The Adoption Radicals

I've been reading (for the second time, actually), Adoption Matters: Philosophical and Feminist Essays (ed. by Sally Haslanger and Charlotte Witt).  I find myself in violent disagreement with practically every author in the volume.  The theme of one article after another is that to properly value and respect families created through adoption, we must reduce the significance of biological parenthood.   Many of the authors say that parenthood is always contractual, volitional, "constructed"-- no more so in case of adoption than otherwise.

But what about the egg and sperm that came from Kim and Kanye--don't their genes give them special rights with respect to Kimye (er, North West)?  One of the authors, Jacqueline Stevens, says No--genetic parenthood is morally immaterial.  She does recognize pregnancy as conferring rights on gestational mothers, but that's because of all the work involved, not because a mother's genes go into making her biological child.  Since fathers contribute nothing but a moment's ejaculation, they have no rights over their biological children.  Stevens proposes that birth mothers should have to adopt as well (so all parenthood is adoptive), but have special rights--(a) they're first in line, and (b) they should have the power to select others as co-parents. Which others?  Maybe the father, maybe not.  Maybe a romantic partner, maybe not.  "Not the person I am dating, but perhaps my colleague or the person who I met in line at the supermarket could be the perfect parent. Enlarging the scope of potential parenting partners, acknowledging a broader community as potentially family, can only deepen all our connections."  (p. 94)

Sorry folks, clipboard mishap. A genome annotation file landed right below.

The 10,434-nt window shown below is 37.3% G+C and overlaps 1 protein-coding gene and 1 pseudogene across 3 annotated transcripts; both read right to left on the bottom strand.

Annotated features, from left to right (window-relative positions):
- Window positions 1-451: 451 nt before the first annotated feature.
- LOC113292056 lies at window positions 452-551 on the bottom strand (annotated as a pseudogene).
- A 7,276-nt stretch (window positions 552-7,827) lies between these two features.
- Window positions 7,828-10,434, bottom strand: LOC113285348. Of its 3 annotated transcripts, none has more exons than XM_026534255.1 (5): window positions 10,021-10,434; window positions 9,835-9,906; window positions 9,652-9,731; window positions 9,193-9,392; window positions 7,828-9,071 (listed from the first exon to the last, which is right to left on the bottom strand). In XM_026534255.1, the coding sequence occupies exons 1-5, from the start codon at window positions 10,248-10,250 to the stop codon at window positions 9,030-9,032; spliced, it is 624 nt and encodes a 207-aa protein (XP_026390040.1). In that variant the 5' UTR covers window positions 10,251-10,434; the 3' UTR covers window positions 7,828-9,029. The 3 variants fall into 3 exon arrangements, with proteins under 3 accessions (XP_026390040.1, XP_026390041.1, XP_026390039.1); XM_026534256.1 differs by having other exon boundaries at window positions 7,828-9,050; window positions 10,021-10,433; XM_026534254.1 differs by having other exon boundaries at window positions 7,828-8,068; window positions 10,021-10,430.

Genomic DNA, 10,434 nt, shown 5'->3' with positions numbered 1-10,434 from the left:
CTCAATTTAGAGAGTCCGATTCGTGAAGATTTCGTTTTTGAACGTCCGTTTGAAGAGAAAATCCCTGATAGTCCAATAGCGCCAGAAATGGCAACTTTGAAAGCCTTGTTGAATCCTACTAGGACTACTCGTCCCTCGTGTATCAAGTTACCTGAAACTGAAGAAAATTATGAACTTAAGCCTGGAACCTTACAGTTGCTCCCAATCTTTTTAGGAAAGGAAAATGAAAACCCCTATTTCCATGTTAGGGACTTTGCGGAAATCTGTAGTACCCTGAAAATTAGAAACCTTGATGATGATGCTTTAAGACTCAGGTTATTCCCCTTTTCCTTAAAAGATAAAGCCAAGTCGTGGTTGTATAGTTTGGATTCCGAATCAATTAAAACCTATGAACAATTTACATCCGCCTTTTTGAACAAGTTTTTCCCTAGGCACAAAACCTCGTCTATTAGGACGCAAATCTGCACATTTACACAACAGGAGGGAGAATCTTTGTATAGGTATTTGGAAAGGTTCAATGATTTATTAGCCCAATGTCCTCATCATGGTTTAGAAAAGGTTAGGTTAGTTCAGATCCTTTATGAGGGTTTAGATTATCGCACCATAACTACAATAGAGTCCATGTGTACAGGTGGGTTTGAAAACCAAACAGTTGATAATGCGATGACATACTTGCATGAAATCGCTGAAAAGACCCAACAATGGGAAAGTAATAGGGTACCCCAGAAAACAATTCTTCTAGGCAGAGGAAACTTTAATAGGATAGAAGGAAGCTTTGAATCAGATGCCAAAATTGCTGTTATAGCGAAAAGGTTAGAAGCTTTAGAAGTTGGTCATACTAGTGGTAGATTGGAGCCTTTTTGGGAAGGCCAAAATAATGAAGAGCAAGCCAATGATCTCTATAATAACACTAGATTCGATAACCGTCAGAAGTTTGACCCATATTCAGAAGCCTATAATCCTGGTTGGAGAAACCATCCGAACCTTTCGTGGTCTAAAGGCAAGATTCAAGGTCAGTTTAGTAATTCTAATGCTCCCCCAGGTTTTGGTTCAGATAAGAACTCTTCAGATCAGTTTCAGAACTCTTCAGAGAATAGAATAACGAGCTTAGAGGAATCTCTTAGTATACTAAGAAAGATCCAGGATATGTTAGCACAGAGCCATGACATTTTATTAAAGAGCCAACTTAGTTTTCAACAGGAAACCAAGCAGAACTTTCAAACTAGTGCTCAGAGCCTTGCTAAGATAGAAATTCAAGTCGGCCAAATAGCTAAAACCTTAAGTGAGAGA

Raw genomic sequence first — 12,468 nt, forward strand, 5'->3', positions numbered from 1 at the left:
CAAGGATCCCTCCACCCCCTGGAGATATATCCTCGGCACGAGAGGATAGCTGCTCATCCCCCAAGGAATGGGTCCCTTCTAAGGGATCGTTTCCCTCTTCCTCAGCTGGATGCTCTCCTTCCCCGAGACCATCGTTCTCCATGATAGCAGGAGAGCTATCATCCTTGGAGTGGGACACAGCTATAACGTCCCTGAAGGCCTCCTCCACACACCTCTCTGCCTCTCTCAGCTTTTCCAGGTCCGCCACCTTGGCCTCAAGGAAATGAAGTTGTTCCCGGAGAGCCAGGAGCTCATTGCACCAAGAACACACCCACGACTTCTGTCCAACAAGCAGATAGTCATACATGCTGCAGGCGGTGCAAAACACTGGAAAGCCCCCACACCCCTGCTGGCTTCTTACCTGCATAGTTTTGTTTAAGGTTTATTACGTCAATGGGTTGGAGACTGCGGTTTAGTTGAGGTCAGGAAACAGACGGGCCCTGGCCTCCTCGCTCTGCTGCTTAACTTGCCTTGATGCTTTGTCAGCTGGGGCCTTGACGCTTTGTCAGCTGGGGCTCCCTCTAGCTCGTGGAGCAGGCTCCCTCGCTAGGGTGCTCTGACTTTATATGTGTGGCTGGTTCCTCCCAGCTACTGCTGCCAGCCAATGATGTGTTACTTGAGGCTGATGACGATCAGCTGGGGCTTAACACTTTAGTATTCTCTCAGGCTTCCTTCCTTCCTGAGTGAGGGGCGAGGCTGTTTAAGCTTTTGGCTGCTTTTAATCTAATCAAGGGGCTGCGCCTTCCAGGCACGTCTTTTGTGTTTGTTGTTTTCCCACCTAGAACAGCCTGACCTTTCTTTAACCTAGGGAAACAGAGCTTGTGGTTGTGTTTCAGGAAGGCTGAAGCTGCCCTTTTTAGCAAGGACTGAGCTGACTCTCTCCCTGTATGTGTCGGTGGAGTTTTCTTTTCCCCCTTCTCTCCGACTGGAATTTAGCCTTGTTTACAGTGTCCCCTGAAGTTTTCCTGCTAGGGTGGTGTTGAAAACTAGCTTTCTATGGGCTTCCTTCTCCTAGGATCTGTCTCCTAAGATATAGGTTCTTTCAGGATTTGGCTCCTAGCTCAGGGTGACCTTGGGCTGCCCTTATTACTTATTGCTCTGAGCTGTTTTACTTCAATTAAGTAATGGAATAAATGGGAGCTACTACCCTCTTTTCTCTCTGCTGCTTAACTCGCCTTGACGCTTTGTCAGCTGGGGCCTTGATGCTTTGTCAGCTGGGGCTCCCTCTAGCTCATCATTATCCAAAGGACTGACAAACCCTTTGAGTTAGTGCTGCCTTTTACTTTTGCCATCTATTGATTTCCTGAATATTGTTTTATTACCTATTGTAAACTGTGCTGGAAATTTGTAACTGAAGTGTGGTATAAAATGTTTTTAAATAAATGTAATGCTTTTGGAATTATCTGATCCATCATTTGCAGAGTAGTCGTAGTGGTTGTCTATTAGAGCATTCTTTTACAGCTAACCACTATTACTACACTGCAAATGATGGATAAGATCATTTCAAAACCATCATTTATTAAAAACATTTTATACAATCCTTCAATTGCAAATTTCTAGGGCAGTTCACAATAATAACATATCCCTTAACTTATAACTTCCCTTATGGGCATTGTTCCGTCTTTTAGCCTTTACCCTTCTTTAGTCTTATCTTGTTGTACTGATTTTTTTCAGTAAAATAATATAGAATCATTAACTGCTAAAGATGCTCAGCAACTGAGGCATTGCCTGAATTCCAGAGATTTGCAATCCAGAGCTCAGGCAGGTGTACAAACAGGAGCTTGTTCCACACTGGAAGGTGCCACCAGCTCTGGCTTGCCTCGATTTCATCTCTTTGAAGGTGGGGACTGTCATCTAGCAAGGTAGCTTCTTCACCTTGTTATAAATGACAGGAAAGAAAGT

The person I met in the supermarket line?  There is a lot more silliness in the article.  For example, she writes "...the genetic contributions from a particular inseminated egg contribute little to the individual distinctiveness of progeny beyond species specificity."  (p. 81)   And she complains that another author "fails to appreciate the material importance of pregnancy, in contrast with the largely useless nature of sperm."  (p. 86) And then there are her strange views about disease--"99% of all diseases, including cancers have a preponderance of environmental etiologies, ranging from geographical location to wealth."  (p. 83) 

Anyhow.  I think genes do count, and that fathers have a natural right to their offspring, as mothers do. The amount of labor parents put into creating their progeny could be relevant (perhaps in a custodial conflict between the biological parents, it does make sense to give the edge to the mother, in virtue of the 9 months she spent carrying the child), but it's not the only relevant thing.  The fact that my child came from me and from my husband gives us special prerogatives.  Why?  Good question. I think we can explain that without regarding children as property of their parents, but that's a long story... (the book I'm working on -- or manuscript, as cautious academics prefer to say! -- contains an answer).